On 15th February, the UKAA’s NW Hub met for their first event of 2023. The in-person event held in Manchester and sponsored by Sigma Capital, examined ESG in BTR.
With ESG literacy one of the key aims of the UKAA, as per the 2023 Manifesto, the topic of this well-attended and lively member-only event was most pertinent.
The event began with a welcome from Dougie Orton Wade of Native Residential and UKAA NW Chair followed by Duncan Sutherland of Sigma & Homes for England who provided an introductory keynote with an overview on market trends and what 2023 has in store for Build to Rent.
The carefully curated expert panel comprising Lesley Treacy, Head of ESG for Dandara, Elizabeth Jackson, Marketing Director of Loft, Lucinda Lay, Biodiversity Net Gain Lead for CBRE, Brendan Geraghty, CEO of the UKAA and Niamh Waldron ESG Director for Sigma Capital as Chair, explored the challenges, how the BTR sector is responding and what the future holds.
The event concluded with networking drinks and informal discussion.
Below is a summary of the discussion and key findings:
Homes England support for ESG and BTR
Homes England is launching a new programme to promote and support the development of communities and place, working with local communities to identify local needs, with local partners.
This programme will have Homes England-funded workstreams where projects must demonstrate environmental and social impact, that the design will enable communities to thrive and provide significant contribution towards net zero carbon.
Homes England sees BTR as a key partner in delivering this programme over the next 10 – 15 years and see the need to increase focus to supporting the development of rental homes, working with housing delivery partners who are seeing significant increase in the amount of rental.
ESG as central to organisation’s culture
British Business Bank defines ESG as “a business’s collective impact on environment and society, and the strength of its governance in delivering this”.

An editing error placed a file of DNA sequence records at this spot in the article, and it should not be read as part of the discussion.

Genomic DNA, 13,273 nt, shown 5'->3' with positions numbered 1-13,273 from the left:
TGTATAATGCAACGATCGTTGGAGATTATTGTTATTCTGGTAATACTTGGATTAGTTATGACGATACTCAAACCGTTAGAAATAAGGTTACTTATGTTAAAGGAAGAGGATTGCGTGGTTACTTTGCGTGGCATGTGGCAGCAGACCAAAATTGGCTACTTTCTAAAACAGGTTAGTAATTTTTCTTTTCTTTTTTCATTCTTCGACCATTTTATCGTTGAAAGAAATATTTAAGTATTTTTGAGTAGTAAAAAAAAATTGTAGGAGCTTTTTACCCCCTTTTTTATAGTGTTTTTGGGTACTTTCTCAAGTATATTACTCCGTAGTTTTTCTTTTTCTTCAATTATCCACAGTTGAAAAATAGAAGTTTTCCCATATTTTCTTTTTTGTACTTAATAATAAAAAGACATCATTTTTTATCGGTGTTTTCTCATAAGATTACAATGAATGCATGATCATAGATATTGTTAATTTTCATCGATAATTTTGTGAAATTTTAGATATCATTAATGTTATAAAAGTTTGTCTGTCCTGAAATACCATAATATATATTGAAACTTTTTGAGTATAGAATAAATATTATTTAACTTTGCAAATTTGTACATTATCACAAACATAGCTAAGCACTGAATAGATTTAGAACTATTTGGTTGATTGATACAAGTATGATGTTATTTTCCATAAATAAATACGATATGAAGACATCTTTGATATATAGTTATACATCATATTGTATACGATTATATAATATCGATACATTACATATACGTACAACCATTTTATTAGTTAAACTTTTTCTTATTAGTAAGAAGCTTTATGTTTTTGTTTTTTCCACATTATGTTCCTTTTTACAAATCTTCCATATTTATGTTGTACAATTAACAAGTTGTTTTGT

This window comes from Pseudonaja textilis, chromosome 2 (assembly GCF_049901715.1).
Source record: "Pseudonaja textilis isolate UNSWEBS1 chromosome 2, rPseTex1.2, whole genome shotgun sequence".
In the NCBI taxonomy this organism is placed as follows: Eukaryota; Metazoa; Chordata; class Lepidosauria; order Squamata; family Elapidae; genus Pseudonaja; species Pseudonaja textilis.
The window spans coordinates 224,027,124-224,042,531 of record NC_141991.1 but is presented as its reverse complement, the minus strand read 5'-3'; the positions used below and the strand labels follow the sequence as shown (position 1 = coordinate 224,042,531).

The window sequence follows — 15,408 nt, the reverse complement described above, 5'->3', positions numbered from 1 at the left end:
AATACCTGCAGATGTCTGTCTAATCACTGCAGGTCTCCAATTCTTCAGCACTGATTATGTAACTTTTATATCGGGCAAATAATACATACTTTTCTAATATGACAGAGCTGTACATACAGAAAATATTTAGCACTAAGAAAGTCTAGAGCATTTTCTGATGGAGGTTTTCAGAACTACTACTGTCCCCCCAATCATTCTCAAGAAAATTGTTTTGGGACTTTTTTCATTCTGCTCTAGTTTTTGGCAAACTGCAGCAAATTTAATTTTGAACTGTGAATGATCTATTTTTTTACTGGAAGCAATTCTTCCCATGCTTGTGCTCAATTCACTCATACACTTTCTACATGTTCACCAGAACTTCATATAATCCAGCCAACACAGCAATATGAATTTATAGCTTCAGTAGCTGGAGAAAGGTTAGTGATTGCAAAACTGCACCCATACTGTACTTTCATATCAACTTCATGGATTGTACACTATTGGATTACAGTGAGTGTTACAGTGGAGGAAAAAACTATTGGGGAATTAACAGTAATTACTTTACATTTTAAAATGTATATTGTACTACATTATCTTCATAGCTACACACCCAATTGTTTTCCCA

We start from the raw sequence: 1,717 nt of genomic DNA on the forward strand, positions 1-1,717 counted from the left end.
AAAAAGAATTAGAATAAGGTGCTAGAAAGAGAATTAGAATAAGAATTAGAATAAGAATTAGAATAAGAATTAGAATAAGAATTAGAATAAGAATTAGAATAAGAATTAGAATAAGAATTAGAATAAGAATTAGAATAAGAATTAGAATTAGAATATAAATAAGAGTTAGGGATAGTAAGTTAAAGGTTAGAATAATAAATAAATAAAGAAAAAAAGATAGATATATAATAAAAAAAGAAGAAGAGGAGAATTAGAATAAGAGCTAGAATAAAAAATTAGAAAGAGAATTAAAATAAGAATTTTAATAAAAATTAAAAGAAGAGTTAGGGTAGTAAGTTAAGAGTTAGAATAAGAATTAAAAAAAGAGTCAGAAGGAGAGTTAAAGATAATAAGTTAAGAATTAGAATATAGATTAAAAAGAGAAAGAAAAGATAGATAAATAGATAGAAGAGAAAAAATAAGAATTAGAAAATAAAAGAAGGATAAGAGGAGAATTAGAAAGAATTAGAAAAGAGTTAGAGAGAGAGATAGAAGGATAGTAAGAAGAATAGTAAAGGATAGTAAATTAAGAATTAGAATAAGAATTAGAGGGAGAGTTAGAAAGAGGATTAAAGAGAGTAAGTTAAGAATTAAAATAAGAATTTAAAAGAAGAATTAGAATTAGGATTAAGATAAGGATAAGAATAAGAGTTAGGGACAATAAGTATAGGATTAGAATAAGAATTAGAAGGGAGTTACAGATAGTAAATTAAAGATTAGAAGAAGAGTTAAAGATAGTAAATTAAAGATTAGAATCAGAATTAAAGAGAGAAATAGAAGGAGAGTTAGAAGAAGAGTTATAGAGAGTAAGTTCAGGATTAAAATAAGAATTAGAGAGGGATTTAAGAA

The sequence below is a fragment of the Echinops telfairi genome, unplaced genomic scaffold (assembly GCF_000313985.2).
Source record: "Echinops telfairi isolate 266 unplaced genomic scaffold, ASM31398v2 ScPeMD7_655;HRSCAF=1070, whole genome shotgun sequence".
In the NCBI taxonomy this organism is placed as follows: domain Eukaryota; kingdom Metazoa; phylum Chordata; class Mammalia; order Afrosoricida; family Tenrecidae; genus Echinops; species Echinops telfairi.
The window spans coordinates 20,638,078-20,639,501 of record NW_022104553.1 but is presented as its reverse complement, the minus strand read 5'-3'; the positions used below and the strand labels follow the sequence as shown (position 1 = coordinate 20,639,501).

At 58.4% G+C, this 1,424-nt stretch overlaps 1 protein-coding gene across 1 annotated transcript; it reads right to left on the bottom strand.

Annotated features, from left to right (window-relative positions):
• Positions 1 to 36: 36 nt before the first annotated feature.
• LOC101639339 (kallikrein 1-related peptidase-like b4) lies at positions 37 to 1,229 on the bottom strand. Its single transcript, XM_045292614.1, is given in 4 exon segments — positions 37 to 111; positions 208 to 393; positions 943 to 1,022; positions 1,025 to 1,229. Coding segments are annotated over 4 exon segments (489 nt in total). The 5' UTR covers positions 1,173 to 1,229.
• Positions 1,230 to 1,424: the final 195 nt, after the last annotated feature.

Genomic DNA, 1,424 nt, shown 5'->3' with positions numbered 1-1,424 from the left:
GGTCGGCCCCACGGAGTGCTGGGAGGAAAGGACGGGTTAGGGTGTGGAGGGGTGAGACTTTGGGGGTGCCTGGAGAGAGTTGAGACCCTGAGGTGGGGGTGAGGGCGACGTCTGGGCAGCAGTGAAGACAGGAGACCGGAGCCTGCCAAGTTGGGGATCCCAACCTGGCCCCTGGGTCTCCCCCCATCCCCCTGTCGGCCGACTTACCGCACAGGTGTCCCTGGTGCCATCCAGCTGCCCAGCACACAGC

ESG must be central to an organisation’s culture – through employees and the whole supply chain.
All elements of ESG must be synchronised, and central to a design and development brief from the outset. Minimising carbon footprints and running costs are essential, and developers must also be designing for the lowest possible level of embodied carbon.
Certifications of environmental and sustainability performance of a development give investors and funders confidence. 87% of investors seek environmental certification on the buildings they invest in, to prove green credentials. Buildings with strong environmental stories tend to lease quicker and attract higher rents.
Meeting community need
Development must take into account what the community wants and needs – now and in the future. Community engagement is seen as one of the pre-requisites of ESG in BTR – to deliver the right homes that society needs, in the right places. This includes the wider public realm, designing in the right green spaces and facilities to promote well-being.
Community need is central to effective social impact too. Through engaging local charities, local authorities and residents, investors and developers can identify the key issues to an area, and identify partners with whom to deliver social impact. This can be through education, skills and training which increase employability and social mobility. Alternatively, social value is delivered through BTR operation staff donating time to volunteer with local causes. Or support of charities providing food to the homeless.
The key message from the panel was to be properly engaged with what the community needs, and this goes beyond simple financial contribution.
The biggest ESG impact that BTR can make is to provide much needed, good quality homes. A home probably provides more stability and value to a person than anything else.
Consultation with communities and stakeholders, both deeper and wider, is key to long term success in development. We are getting better at this but there is still lots of room for improvement.
Everyone has a responsibility to do something.